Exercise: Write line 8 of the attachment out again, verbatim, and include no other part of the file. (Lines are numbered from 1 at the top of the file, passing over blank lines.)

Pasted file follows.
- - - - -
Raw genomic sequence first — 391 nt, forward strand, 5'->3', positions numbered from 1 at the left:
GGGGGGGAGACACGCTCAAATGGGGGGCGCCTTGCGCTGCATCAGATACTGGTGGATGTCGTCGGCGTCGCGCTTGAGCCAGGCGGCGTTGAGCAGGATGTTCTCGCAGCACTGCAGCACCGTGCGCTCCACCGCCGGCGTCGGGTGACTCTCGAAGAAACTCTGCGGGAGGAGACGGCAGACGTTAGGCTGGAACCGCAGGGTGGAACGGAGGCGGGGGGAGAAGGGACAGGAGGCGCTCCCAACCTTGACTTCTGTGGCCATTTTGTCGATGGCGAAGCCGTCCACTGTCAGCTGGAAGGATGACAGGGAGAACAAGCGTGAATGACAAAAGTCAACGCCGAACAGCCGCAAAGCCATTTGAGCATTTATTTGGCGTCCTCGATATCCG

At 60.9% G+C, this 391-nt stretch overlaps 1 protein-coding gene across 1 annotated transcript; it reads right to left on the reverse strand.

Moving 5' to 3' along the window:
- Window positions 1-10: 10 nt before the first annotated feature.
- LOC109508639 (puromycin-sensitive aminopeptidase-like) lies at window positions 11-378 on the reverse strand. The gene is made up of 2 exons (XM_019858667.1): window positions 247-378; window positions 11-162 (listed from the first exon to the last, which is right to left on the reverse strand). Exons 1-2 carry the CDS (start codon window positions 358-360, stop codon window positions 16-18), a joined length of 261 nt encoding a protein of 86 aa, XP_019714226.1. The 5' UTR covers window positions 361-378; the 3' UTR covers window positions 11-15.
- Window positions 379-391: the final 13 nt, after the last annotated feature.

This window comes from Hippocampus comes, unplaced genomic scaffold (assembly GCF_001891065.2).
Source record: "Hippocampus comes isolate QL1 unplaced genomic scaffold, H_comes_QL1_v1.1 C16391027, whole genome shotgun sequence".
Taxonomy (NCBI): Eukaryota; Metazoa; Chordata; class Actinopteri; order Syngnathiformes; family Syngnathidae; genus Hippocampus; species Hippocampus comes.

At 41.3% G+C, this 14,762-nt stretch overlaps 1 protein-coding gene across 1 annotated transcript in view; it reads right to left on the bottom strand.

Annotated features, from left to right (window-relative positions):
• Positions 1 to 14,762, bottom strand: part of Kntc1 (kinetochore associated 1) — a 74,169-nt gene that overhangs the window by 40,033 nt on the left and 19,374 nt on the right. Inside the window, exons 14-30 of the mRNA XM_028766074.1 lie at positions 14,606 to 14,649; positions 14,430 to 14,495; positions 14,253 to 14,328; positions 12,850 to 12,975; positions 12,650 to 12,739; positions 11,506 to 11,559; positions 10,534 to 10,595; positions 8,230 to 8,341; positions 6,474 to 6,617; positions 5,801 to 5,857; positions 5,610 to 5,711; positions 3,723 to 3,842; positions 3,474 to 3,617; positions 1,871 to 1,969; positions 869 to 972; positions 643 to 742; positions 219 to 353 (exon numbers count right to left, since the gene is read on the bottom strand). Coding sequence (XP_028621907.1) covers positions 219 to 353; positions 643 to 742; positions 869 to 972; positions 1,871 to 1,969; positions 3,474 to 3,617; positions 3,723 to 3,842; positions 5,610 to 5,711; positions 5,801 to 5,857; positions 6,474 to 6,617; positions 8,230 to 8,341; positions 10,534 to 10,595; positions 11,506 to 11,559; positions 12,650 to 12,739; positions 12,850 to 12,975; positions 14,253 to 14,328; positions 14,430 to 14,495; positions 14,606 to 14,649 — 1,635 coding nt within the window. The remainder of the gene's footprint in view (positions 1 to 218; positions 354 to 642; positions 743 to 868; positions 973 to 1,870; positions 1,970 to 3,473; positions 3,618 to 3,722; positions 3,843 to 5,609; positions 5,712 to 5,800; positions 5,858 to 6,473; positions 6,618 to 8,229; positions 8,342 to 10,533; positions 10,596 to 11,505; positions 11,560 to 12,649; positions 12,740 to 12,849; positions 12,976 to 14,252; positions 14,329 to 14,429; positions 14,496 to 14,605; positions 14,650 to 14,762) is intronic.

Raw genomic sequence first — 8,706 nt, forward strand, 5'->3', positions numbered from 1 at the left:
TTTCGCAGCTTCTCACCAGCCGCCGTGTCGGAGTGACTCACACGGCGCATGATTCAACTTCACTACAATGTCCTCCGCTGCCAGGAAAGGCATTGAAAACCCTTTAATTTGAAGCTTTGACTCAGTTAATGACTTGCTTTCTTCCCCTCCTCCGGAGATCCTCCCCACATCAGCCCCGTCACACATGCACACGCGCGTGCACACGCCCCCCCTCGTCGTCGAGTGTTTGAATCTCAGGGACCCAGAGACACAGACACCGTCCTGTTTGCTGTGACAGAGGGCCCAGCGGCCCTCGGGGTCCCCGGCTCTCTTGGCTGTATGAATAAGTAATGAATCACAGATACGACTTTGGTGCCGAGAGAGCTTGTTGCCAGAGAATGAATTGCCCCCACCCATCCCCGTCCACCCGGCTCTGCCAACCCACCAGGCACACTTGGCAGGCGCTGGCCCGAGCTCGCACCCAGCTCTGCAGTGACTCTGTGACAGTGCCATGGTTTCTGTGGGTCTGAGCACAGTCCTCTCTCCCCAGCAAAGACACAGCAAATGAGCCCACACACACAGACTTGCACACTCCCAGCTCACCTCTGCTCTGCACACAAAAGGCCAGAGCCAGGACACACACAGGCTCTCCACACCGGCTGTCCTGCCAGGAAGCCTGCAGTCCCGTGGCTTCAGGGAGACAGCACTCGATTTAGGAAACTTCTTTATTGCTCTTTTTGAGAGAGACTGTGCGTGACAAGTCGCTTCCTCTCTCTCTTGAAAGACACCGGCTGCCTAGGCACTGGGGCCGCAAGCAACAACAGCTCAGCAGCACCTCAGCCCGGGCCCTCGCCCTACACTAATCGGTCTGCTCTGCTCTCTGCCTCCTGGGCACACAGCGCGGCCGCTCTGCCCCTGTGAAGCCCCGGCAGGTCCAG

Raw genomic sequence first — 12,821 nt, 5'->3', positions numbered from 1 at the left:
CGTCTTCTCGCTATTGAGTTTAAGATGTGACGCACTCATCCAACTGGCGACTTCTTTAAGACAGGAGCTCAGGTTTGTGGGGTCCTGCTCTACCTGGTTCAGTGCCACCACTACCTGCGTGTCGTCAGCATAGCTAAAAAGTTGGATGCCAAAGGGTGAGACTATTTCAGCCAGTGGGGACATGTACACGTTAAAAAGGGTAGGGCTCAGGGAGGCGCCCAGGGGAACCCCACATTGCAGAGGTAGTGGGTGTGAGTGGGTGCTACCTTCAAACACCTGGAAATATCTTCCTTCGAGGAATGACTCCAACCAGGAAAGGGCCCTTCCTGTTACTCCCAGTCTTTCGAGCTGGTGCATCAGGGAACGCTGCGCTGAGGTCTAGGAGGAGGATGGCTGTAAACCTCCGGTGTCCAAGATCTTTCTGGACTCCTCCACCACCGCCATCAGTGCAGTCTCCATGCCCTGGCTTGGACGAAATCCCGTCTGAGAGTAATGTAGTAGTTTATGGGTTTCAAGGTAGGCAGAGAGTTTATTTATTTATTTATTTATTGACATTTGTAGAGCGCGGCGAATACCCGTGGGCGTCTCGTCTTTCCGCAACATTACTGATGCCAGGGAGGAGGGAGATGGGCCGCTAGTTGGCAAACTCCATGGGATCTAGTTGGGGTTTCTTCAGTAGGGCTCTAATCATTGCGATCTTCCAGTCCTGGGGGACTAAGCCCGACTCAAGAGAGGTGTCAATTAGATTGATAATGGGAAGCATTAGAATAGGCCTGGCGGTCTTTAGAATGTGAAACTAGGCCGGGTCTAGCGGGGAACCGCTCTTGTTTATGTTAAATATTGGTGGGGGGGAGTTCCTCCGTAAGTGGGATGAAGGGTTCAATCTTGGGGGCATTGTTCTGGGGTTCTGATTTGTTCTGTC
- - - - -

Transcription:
This window comes from Hippocampus comes, unplaced genomic scaffold (assembly GCF_001891065.2).